Sad, sad day. Another theft under their belt.
The U.S. Senate passed a measure authorizing the nation’s defense programs Friday, and along with it managed to give lands sacred to Native Americans to a foreign company that owns a uranium mine with Iran.
The $585 billion National Defense Authorization Act of 2015 is one of the must-pass pieces of legislation that Congress moves every year. But like they did in attaching extraneous riders to the must-pass government funding bill, lawmakers used the defense bill as a vehicle to pass a massive public lands package.
The bill sailed through on a vote of 89 to 11.
Many of the land measures were popular. But one, the Southeast Arizona Land Exchange and Conservation Act, had twice failed to win support in the House of Representatives, blocked both by conservationists and conservatives.
The deal gives a subsidiary of the Australian-English mining firm Rio Tinto 2,400 acres of the Tonto National Forest in exchange for several other parcels so it can mine a massive copper deposit.
The Iran connection comes from a uranium mine in Namibia, in which Tehran has owned a 15 percent stake since the days of the shah.
Rio Tinto, which removed Iran’s two members of the mine board in 2012, has argued that Iran gets no benefit from the property, that there is no active partnership, and that it has discussed the issue with the U.S. State Department to ensure that no sanctions against Iran are violated.
A State Department spokesperson confirmed that officials had discussed the site, but declined to say that they could assure there were no violations of sanctions.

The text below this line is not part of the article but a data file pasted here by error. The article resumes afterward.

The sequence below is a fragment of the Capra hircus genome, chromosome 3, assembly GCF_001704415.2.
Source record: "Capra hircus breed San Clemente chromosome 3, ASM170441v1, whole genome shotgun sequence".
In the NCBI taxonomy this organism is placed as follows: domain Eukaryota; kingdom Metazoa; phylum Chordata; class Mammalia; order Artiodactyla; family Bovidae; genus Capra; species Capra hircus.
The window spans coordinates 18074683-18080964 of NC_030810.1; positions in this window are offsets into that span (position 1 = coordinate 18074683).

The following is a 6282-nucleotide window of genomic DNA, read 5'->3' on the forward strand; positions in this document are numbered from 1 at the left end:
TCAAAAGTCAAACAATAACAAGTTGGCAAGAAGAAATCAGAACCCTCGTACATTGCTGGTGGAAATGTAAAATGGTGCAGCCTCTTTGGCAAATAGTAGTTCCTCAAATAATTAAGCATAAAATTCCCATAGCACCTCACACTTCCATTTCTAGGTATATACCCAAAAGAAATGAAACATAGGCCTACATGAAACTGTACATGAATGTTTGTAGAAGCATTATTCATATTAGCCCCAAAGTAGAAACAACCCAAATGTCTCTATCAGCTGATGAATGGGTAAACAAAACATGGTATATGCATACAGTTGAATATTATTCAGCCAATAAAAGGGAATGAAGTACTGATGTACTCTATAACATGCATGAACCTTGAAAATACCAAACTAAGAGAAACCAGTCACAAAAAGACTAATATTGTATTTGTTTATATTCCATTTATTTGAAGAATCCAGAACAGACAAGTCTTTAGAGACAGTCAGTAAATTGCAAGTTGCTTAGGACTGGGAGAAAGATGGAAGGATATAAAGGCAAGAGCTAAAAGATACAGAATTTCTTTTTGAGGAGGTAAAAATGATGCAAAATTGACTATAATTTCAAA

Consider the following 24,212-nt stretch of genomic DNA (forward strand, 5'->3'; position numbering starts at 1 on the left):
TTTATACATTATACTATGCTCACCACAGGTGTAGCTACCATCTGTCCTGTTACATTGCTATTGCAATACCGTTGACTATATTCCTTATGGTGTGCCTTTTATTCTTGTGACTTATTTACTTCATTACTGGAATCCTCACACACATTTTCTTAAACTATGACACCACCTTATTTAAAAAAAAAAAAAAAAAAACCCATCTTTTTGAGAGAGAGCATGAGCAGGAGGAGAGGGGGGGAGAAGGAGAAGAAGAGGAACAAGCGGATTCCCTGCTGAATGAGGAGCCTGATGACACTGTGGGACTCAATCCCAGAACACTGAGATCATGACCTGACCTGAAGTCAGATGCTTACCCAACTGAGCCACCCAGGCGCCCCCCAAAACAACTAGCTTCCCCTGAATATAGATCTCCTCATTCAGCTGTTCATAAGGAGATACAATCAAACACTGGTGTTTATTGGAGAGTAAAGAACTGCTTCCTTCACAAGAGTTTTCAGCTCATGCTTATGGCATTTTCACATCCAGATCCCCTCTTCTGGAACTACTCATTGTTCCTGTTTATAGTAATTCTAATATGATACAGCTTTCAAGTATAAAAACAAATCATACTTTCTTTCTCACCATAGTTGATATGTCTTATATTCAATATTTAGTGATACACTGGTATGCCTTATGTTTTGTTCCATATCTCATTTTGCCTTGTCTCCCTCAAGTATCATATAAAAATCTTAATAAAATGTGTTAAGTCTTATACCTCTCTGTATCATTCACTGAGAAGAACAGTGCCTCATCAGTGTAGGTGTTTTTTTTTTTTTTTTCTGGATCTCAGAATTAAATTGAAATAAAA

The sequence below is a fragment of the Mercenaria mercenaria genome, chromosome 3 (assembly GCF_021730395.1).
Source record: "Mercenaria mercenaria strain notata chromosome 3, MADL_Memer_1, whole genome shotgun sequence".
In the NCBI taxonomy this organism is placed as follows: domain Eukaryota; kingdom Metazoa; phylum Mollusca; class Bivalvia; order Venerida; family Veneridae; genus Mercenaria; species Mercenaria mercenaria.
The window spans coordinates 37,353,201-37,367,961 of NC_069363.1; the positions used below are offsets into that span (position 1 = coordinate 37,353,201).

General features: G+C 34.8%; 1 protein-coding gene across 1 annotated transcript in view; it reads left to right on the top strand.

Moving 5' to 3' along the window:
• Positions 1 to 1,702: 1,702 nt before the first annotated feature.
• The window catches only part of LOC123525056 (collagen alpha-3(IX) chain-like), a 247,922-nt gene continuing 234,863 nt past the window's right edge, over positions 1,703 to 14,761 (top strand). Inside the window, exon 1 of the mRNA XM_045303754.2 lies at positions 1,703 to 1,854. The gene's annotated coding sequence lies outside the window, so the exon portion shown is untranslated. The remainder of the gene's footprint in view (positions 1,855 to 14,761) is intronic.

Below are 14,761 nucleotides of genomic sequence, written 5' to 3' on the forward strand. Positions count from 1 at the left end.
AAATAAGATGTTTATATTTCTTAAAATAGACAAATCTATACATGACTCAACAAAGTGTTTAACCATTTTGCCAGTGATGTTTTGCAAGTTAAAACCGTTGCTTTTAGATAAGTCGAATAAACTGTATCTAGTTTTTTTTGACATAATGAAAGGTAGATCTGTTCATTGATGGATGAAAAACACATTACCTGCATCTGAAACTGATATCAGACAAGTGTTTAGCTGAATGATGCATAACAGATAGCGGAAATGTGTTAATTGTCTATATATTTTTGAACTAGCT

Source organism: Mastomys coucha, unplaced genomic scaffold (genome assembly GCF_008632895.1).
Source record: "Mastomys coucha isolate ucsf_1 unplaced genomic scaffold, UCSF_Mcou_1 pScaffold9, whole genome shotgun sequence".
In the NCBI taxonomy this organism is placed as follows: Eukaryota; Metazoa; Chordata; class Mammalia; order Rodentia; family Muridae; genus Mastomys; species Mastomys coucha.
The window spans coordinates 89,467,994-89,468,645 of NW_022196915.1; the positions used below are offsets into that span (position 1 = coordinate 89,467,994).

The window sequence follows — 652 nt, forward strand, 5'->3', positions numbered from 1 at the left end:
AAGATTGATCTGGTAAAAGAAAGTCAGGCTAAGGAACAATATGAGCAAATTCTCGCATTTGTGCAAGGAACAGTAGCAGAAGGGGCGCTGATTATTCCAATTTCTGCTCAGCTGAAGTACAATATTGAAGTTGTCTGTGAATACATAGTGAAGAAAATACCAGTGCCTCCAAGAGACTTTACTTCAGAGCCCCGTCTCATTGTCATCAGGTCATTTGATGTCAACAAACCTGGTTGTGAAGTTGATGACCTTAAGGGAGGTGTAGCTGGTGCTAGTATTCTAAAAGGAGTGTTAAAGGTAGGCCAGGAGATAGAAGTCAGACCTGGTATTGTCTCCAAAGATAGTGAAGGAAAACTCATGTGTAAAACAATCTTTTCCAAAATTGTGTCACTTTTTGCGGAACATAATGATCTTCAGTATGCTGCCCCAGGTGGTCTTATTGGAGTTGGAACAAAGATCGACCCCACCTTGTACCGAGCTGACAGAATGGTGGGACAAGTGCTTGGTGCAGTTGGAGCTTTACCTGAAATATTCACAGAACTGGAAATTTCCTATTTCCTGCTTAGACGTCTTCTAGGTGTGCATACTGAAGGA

“We are aware of the mine in question and have discussed relevant compliance issues with the company,” the spokesperson said.
The official also declined to say if, as might be expected, Iran would be able to benefit from the mine if Secretary of State John Kerry is successful in negotiations to limit the regime’s nuclear aspirations, and sanctions are lifted. “We are not going to speculate on any hypotheticals,” the official said. A Rio Tinto official also declined to speculate, but noted that under the current sanctions and Namibian law, it’s impossible to buy out Iran’s share or sever the tie.
Sen. Tom Coburn (R-Okla.) mounted a bid to strip the entire lands package from the bill, but secured only 18 votes in his favor.
It’s not only people concerned about any benefit Iran might get who were worried about giving American forest land to a foreign firm that has such a connection.
Native Americans, particularly the Apache tribe in the area, say digging a massive mine under their ancestral lands will destroy sacred ceremonial and burial grounds.
Rio Tinto says it will work closely with the tribes to ensure their concerns are heard, and will work with the U.S. Forest Service to protect the environment.
The measure was added into the NDAA largely thanks to the efforts of Sen. John McCain (R-Ariz.), who, along with fellow Arizona Republican Sen. Jeff Flake, sees the project as an economic boon that will create 3,700 jobs over several decades.
Flake acknowledged that the deal never would have passed on its own, even as he lamented the process that got it through the Senate.